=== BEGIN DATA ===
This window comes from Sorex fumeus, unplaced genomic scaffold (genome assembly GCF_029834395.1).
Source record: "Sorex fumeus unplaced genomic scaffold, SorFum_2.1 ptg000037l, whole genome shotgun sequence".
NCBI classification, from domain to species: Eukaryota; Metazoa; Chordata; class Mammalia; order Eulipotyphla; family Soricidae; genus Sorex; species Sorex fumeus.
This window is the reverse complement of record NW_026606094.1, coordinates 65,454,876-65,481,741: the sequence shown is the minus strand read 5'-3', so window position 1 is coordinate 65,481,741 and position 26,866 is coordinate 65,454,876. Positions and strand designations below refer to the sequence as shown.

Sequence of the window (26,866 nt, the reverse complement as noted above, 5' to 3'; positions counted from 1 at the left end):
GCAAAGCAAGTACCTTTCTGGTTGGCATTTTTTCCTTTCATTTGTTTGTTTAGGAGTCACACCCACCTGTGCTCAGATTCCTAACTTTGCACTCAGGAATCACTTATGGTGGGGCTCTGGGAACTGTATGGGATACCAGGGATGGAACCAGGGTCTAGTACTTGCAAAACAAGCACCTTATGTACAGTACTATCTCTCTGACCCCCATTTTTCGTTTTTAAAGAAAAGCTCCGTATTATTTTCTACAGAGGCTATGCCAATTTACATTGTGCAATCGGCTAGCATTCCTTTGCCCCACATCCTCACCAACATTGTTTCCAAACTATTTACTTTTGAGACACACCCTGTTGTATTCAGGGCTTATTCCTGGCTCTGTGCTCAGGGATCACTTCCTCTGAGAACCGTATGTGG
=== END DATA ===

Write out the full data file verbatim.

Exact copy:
This window comes from Sorex fumeus, unplaced genomic scaffold (genome assembly GCF_029834395.1).
Source record: "Sorex fumeus unplaced genomic scaffold, SorFum_2.1 ptg000037l, whole genome shotgun sequence".
NCBI classification, from domain to species: Eukaryota; Metazoa; Chordata; class Mammalia; order Eulipotyphla; family Soricidae; genus Sorex; species Sorex fumeus.
This window is the reverse complement of record NW_026606094.1, coordinates 65,454,876-65,481,741: the sequence shown is the minus strand read 5'-3', so window position 1 is coordinate 65,481,741 and position 26,866 is coordinate 65,454,876. Positions and strand designations below refer to the sequence as shown.

Sequence of the window (26,866 nt, the reverse complement as noted above, 5' to 3'; positions counted from 1 at the left end):
GCAAAGCAAGTACCTTTCTGGTTGGCATTTTTTCCTTTCATTTGTTTGTTTAGGAGTCACACCCACCTGTGCTCAGATTCCTAACTTTGCACTCAGGAATCACTTATGGTGGGGCTCTGGGAACTGTATGGGATACCAGGGATGGAACCAGGGTCTAGTACTTGCAAAACAAGCACCTTATGTACAGTACTATCTCTCTGACCCCCATTTTTCGTTTTTAAAGAAAAGCTCCGTATTATTTTCTACAGAGGCTATGCCAATTTACATTGTGCAATCGGCTAGCATTCCTTTGCCCCACATCCTCACCAACATTGTTTCCAAACTATTTACTTTTGAGACACACCCTGTTGTATTCAGGGCTTATTCCTGGCTCTGTGCTCAGGGATCACTTCCTCTGAGAACCGTATGTGG